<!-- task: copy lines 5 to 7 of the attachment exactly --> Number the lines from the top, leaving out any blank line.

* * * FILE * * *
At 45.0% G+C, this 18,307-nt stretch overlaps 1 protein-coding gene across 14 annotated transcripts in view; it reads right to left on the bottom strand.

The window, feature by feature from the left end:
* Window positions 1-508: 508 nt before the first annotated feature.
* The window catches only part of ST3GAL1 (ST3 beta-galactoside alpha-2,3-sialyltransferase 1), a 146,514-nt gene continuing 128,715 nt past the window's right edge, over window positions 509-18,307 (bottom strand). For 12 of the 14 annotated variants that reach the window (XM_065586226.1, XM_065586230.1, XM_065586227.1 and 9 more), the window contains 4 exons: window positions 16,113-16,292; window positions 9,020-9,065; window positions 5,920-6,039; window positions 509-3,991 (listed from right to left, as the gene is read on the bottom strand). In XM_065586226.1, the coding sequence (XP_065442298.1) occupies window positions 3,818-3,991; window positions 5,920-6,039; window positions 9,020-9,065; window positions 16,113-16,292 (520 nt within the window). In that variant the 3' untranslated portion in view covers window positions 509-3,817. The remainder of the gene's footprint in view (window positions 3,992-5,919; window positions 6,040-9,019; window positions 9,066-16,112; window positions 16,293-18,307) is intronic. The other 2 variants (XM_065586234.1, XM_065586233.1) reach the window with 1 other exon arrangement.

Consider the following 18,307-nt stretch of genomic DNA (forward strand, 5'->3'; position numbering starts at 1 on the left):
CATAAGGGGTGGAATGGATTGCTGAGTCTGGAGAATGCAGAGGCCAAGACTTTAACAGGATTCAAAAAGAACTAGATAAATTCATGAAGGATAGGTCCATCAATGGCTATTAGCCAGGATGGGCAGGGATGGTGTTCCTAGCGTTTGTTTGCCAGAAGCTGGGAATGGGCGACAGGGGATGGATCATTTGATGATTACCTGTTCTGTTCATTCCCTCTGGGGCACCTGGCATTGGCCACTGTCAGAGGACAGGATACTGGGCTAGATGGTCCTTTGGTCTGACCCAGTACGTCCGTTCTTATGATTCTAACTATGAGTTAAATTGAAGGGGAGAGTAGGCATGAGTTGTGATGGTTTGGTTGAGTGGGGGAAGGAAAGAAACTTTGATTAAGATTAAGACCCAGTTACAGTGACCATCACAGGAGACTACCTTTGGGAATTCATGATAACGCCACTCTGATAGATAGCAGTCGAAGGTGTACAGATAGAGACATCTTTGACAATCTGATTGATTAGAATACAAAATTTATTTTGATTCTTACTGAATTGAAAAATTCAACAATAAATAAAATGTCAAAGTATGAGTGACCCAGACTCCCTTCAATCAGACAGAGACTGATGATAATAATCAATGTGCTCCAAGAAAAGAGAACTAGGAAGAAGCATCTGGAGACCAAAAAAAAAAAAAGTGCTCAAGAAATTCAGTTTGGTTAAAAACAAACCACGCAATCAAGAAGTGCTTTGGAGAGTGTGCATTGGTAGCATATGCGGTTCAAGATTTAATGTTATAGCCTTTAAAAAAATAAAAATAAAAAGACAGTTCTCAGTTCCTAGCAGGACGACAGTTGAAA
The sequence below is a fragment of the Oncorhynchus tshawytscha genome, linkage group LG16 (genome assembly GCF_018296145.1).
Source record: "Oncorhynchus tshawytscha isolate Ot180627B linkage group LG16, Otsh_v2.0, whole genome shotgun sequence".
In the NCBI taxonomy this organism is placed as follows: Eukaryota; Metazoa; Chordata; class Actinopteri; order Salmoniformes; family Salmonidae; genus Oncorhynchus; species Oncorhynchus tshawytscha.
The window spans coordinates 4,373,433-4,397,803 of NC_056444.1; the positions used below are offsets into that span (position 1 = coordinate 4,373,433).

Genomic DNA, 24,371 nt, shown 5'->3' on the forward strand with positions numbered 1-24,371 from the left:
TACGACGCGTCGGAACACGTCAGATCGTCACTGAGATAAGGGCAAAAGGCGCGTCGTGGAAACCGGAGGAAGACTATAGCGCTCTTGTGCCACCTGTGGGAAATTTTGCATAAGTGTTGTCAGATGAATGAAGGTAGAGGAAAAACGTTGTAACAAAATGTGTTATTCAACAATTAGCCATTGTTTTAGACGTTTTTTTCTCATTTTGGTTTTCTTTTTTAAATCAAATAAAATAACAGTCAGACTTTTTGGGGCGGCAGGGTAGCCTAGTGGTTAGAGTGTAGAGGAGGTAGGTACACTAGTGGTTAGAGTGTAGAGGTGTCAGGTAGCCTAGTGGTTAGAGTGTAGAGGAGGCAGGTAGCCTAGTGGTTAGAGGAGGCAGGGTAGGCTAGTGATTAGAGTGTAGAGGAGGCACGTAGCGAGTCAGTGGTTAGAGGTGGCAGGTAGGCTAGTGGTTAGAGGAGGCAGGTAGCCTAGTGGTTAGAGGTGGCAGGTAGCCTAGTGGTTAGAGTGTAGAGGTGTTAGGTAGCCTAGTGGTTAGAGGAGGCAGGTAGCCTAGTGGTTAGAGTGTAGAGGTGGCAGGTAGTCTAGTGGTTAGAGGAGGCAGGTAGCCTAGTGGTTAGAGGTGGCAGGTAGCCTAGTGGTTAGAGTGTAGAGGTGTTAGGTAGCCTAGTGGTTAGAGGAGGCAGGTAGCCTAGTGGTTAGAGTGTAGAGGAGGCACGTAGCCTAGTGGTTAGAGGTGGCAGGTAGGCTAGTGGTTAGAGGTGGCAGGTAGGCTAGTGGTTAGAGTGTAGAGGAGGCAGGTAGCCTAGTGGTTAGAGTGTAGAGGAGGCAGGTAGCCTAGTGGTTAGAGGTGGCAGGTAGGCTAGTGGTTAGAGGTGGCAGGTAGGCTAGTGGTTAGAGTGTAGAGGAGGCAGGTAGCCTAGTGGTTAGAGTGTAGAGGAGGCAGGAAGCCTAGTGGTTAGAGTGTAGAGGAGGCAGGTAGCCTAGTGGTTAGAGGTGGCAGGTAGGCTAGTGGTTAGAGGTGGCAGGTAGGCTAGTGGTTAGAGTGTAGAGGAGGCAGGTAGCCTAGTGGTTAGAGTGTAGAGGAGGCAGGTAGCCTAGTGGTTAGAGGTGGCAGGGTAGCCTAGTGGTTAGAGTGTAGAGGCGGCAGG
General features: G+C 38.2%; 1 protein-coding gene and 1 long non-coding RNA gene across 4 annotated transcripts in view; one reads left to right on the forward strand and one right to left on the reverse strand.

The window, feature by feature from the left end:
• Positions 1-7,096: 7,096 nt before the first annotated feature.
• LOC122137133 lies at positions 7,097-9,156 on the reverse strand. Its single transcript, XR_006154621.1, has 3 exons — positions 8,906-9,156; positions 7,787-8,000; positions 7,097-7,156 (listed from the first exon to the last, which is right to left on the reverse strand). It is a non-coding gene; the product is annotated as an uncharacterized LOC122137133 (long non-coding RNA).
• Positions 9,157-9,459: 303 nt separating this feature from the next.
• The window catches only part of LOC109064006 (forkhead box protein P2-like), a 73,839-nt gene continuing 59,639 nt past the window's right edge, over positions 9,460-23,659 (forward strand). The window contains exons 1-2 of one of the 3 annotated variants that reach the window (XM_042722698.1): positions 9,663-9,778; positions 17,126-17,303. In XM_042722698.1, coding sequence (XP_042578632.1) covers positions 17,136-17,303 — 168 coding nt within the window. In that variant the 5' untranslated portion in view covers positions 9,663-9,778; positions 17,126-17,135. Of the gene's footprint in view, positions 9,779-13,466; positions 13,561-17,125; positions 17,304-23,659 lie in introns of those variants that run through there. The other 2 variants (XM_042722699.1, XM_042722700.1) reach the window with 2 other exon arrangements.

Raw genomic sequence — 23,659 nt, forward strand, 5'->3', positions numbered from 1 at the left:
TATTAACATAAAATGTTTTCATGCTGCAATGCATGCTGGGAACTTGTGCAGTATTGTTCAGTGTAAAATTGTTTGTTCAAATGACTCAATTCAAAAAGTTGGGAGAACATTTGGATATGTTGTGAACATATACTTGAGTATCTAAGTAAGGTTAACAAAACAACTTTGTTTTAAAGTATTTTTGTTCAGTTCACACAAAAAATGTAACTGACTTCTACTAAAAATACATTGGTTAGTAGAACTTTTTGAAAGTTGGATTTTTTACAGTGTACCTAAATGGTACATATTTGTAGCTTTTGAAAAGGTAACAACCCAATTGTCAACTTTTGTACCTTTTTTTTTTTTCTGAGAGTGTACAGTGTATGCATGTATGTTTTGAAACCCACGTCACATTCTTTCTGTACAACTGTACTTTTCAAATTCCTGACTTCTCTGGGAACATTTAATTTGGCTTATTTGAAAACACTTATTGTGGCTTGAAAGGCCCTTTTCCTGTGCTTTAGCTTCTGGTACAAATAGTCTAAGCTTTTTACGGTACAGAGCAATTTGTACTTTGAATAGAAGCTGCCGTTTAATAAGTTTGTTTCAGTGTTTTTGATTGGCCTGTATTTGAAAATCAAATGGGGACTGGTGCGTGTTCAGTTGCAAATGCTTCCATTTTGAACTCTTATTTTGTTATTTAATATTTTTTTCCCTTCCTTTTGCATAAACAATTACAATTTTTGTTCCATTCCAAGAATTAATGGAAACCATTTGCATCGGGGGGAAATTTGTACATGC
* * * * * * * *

Consider the following 18,307-nt stretch of genomic DNA (forward strand, 5'->3'; position numbering starts at 1 on the left):
CATAAGGGGTGGAATGGATTGCTGAGTCTGGAGAATGCAGAGGCCAAGACTTTAACAGGATTCAAAAAGAACTAGATAAATTCATGAAGGATAGGTCCATCAATGGCTATTAGCCAGGATGGGCAGGGATGGTGTTCCTAGCGTTTGTTTGCCAGAAGCTGGGAATGGGCGACAGGGGATGGATCATTTGATGATTACCTGTTCTGTTCATTCCCTCTGGGGCACCTGGCATTGGCCACTGTCAGAGGACAGGATACTGGGCTAGATGGTCCTTTGGTCTGACCCAGTACGTCCGTTCTTATGATTCTAACTATGAGTTAAATTGAAGGGGAGAGTAGGCATGAGTTGTGATGGTTTGGTTGAGTGGGGGAAGGAAAGAAACTTTGATTAAGATTAAGACCCAGTTACAGTGACCATCACAGGAGACTACCTTTGGGAATTCATGATAACGCCACTCTGATAGATAGCAGTCGAAGGTGTACAGATAGAGACATCTTTGACAATCTGATTGATTAGAATACAAAATTTATTTTGATTCTTACTGAATTGAAAAATTCAACAATAAATAAAATGTCAAAGTATGAGTGACCCAGACTCCCTTCAATCAGACAGAGACTGATGATAATAATCAATGTGCTCCAAGAAAAGAGAACTAGGAAGAAGCATCTGGAGACCAAAAAAAAAAAAAGTGCTCAAGAAATTCAGTTTGGTTAAAAACAAACCACGCAATCAAGAAGTGCTTTGGAGAGTGTGCATTGGTAGCATATGCGGTTCAAGATTTAATGTTATAGCCTTTAAAAAAATAAAAATAAAAAGACAGTTCTCAGTTCCTAGCAGGACGACAGTTGAAA
The sequence below is a fragment of the Oncorhynchus tshawytscha genome, linkage group LG16 (genome assembly GCF_018296145.1).